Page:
Pentagon OKs sending 2,100 additional troops to Mexico border
Retired ICE Director Tom Homan says he believes President Trump's new immigration plan will need to be 'tweaked' in order for it to be passed by Congress.
The Trump administration is beefing up troop levels at the U.S.-Mexico border, with the new acting defense secretary, Richard Spencer, on Tuesday approving a Department of Homeland Security request for an additional 2,100.
The Department of Defense announced the move on Wednesday; the troops will join 4,500 others at the border.
About 1,100 newly deployed active-duty troops will assist with logistical support and aerial surveillance at ports of entry and airports in Texas, according to reports by Politico.
And 1,000 Texas National Guard members, overseen by Republican Gov. Greg Abbott, will provide supplemental help to Customs and Border Protection staff to oversee two temporary migrant holding facilities.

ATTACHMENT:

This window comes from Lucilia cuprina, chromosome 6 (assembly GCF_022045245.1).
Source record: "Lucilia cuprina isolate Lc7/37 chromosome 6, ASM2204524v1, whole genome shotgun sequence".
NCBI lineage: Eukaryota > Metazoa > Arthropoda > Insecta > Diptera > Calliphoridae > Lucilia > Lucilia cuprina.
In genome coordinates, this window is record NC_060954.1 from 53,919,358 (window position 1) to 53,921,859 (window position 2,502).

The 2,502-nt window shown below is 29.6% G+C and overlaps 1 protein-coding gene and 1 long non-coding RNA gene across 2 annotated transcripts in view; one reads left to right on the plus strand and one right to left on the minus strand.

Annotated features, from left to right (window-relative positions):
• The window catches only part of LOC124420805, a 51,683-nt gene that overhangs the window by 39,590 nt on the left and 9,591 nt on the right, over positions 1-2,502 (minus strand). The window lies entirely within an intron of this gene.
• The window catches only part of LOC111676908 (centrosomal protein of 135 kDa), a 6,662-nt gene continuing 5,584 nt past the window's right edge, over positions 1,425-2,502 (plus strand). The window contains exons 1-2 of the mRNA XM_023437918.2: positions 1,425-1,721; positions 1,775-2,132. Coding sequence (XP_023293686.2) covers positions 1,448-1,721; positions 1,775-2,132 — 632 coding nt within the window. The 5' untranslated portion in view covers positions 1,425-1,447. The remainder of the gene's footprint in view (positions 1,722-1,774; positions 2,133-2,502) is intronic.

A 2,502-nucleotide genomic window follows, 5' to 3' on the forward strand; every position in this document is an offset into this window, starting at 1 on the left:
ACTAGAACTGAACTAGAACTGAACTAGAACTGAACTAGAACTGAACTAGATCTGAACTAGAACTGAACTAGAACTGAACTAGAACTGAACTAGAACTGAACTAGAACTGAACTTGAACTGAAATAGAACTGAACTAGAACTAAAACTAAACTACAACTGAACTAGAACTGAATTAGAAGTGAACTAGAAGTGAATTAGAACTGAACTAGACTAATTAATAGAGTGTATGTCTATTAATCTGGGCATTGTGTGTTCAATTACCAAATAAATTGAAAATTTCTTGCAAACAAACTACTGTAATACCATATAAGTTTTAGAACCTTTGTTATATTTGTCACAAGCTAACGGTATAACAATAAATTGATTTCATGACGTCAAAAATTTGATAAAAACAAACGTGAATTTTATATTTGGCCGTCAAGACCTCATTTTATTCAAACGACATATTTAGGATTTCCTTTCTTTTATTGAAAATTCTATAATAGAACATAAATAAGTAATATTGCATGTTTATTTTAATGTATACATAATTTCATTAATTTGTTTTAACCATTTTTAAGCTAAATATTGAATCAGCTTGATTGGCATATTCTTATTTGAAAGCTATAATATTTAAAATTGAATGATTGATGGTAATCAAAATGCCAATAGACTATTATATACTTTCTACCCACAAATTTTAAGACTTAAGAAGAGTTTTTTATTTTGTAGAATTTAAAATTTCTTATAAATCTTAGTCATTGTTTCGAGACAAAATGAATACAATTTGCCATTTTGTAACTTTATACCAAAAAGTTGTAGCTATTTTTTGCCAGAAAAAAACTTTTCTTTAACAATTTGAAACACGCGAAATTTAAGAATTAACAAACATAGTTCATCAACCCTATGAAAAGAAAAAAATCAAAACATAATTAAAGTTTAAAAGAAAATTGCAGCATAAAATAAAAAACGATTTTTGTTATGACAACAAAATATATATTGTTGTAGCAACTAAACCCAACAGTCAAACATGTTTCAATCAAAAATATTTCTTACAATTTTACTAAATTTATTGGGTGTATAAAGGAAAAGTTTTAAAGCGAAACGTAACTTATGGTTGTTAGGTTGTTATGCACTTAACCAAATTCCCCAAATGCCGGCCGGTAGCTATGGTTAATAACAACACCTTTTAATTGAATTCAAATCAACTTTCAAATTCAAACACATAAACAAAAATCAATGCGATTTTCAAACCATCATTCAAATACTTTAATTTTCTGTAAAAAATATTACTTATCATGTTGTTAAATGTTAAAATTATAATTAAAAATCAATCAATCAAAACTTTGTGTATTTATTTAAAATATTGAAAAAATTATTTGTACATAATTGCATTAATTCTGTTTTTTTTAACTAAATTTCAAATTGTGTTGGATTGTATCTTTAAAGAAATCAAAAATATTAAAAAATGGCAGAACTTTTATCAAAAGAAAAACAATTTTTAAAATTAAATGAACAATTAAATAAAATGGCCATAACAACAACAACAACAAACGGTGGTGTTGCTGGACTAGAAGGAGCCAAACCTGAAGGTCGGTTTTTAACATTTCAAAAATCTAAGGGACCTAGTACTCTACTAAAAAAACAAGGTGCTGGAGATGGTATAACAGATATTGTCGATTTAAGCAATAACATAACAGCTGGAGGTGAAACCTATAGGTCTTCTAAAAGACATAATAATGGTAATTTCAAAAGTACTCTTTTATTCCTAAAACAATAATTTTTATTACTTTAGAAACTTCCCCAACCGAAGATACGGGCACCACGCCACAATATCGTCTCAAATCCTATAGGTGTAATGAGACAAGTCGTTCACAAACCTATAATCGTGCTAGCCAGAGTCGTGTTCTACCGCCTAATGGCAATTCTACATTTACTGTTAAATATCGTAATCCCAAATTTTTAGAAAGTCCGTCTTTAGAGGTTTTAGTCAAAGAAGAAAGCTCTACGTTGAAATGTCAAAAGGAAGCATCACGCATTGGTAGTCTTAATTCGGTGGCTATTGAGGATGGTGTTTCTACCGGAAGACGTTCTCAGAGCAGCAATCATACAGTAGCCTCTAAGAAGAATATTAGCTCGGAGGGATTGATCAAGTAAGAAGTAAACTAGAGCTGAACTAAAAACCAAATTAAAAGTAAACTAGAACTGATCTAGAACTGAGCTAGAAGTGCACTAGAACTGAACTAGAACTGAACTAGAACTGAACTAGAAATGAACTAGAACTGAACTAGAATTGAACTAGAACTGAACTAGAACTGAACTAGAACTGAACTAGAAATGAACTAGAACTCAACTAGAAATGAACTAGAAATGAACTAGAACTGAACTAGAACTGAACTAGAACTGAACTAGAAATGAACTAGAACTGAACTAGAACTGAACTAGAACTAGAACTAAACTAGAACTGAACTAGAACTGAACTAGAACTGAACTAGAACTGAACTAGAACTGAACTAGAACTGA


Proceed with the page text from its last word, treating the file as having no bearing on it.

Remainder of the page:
The move comes as Democratic lawmakers have ratcheted up criticisms of conditions at the border, assailing the treatment of migrants and refusing to provide additional funding for a border wall.
For his part, President Trump has toughened up the rules for asylum seekers, the majority from Central America, by rolling out a new policy Monday that requires migrants to first seek asylum in another country on their journey to the U.S. before reaching an American port of entry.
In late June, Congress approved a $4.6 billion humanitarian aid package to provide additional resources for migrants coming across the border.